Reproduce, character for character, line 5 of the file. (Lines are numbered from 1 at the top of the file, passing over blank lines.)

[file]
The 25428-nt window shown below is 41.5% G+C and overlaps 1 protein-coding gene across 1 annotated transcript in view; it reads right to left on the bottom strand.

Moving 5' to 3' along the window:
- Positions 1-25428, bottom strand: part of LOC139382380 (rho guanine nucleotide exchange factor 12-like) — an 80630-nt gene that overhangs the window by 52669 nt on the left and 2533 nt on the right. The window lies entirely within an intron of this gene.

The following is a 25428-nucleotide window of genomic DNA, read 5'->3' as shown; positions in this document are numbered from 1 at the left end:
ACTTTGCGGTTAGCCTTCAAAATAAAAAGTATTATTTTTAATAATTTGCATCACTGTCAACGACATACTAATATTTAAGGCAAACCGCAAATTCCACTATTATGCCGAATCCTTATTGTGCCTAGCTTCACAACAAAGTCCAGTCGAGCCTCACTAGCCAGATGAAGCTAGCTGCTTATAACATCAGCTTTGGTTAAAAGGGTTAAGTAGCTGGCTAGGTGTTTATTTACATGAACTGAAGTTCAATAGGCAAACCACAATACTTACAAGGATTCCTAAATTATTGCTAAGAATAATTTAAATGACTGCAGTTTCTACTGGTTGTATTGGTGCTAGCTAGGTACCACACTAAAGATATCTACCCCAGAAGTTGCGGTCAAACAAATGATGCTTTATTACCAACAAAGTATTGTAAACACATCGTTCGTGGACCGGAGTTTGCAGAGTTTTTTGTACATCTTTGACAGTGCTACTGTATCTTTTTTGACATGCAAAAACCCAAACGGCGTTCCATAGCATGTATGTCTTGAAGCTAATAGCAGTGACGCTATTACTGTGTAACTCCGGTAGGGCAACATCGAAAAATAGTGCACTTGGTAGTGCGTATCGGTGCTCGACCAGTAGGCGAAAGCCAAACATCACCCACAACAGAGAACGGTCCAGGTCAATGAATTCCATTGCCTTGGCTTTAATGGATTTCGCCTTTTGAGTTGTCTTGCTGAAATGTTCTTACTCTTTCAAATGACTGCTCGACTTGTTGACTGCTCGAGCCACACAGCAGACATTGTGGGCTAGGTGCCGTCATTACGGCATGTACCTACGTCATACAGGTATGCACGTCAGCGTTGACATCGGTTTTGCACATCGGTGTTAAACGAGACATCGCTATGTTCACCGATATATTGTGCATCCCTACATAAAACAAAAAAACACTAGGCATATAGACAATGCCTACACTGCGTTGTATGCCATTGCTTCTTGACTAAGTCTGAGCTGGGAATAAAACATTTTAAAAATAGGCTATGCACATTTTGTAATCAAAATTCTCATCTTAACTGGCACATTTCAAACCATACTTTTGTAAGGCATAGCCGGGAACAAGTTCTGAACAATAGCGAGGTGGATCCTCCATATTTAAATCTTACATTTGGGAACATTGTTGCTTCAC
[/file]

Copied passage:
ACTTTGCGGTTAGCCTTCAAAATAAAAAGTATTATTTTTAATAATTTGCATCACTGTCAACGACATACTAATATTTAAGGCAAACCGCAAATTCCACTATTATGCCGAATCCTTATTGTGCCTAGCTTCACAACAAAGTCCAGTCGAGCCTCACTAGCCAGATGAAGCTAGCTGCTTATAACATCAGCTTTGGTTAAAAGGGTTAAGTAGCTGGCTAGGTGTTTATTTACATGAACTGAAGTTCAATAGGCAAACCACAATACTTACAAGGATTCCTAAATTATTGCTAAGAATAATTTAAATGACTGCAGTTTCTACTGGTTGTATTGGTGCTAGCTAGGTACCACACTAAAGATATCTACCCCAGAAGTTGCGGTCAAACAAATGATGCTTTATTACCAACAAAGTATTGTAAACACATCGTTCGTGGACCGGAGTTTGCAGAGTTTTTTGTACATCTTTGACAGTGCTACTGTATCTTTTTTGACATGCAAAAACCCAAACGGCGTTCCATAGCATGTATGTCTTGAAGCTAATAGCAGTGACGCTATTACTGTGTAACTCCGGTAGGGCAACATCGAAAAATAGTGCACTTGGTAGTGCGTATCGGTGCTCGACCAGTAGGCGAAAGCCAAACATCACCCACAACAGAGAACGGTCCAGGTCAATGAATTCCATTGCCTTGGCTTTAATGGATTTCGCCTTTTGAGTTGTCTTGCTGAAATGTTCTTACTCTTTCAAATGACTGCTCGACTTGTTGACTGCTCGAGCCACACAGCAGACATTGTGGGCTAGGTGCCGTCATTACGGCATGTACCTACGTCATACAGGTATGCACGTCAGCGTTGACATCGGTTTTGCACATCGGTGTTAAACGAGACATCGCTATGTTCACCGATATATTGTGCATCCCTACATAAAACAAAAAAACACTAGGCATATAGACAATGCCTACACTGCGTTGTATGCCATTGCTTCTTGACTAAGTCTGAGCTGGGAATAAAACATTTTAAAAATAGGCTATGCACATTTTGTAATCAAAATTCTCATCTTAACTGGCACATTTCAAACCATACTTTTGTAAGGCATAGCCGGGAACAAGTTCTGAACAATAGCGAGGTGGATCCTCCATATTTAAATCTTACATTTGGGAACATTGTTGCTTCAC